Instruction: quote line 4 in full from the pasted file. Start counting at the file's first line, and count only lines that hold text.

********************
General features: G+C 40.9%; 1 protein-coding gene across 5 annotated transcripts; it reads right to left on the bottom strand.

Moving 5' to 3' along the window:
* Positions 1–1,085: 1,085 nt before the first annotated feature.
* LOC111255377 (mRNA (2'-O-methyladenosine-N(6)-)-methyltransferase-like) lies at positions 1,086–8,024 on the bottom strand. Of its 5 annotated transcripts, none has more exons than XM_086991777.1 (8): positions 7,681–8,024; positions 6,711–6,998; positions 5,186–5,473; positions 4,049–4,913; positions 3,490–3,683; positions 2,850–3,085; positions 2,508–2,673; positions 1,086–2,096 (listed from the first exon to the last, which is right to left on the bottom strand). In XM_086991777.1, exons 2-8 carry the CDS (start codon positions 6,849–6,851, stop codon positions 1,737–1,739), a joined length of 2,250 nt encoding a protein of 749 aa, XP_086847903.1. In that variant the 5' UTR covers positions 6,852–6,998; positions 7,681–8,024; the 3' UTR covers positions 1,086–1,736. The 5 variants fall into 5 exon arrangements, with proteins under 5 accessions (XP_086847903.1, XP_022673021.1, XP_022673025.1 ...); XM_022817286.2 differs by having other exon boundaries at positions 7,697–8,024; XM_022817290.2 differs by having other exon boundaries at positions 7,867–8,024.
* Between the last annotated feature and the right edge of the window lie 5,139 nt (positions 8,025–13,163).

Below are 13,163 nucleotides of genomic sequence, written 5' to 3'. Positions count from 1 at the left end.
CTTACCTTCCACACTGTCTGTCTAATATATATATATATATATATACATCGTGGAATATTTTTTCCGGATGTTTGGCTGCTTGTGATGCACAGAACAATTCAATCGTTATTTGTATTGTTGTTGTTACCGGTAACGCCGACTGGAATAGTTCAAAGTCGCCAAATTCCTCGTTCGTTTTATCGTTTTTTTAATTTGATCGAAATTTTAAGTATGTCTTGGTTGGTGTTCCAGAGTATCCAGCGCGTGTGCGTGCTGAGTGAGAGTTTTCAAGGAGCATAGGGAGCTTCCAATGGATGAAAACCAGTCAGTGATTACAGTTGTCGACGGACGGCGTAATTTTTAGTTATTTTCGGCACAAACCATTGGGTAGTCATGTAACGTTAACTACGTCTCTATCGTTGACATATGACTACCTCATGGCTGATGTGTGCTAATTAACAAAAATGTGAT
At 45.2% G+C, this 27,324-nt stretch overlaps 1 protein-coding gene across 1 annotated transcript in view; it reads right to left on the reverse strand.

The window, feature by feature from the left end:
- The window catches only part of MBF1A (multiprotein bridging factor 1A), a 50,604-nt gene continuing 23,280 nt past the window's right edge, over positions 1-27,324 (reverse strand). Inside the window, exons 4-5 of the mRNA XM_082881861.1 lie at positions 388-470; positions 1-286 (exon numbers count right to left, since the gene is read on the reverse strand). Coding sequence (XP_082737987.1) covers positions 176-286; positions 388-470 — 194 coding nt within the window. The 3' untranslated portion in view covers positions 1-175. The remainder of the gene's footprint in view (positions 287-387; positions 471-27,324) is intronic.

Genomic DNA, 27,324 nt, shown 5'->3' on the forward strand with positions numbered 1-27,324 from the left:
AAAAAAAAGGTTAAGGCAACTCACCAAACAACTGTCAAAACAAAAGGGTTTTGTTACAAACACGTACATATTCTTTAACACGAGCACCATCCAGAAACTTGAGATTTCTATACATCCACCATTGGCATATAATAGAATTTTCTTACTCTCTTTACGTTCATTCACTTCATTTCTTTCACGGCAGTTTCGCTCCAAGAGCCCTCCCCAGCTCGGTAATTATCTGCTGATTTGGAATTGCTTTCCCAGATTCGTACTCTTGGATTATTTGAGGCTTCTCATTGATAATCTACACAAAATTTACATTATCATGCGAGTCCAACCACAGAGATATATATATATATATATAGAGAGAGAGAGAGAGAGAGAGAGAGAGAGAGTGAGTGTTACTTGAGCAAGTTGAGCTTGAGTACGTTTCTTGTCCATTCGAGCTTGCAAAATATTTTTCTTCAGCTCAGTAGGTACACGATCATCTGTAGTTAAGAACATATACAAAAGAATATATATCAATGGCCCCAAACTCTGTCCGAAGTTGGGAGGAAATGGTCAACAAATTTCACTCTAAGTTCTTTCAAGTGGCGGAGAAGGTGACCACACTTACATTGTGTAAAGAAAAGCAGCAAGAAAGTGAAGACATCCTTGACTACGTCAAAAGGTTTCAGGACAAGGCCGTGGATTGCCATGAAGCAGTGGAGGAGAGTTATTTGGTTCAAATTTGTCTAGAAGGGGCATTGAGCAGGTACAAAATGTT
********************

* LOC111255377 (mRNA (2'-O-methyladenosine-N(6)-)-methyltransferase-like) lies at positions 1,086–8,024 on the bottom strand. Of its 5 annotated transcripts, none has more exons than XM_086991777.1 (8): positions 7,681–8,024; positions 6,711–6,998; positions 5,186–5,473; positions 4,049–4,913; positions 3,490–3,683; positions 2,850–3,085; positions 2,508–2,673; positions 1,086–2,096 (listed from the first exon to the last, which is right to left on the bottom strand). In XM_086991777.1, exons 2-8 carry the CDS (start codon positions 6,849–6,851, stop codon positions 1,737–1,739), a joined length of 2,250 nt encoding a protein of 749 aa, XP_086847903.1. In that variant the 5' UTR covers positions 6,852–6,998; positions 7,681–8,024; the 3' UTR covers positions 1,086–1,736. The 5 variants fall into 5 exon arrangements, with proteins under 5 accessions (XP_086847903.1, XP_022673021.1, XP_022673025.1 ...); XM_022817286.2 differs by having other exon boundaries at positions 7,697–8,024; XM_022817290.2 differs by having other exon boundaries at positions 7,867–8,024.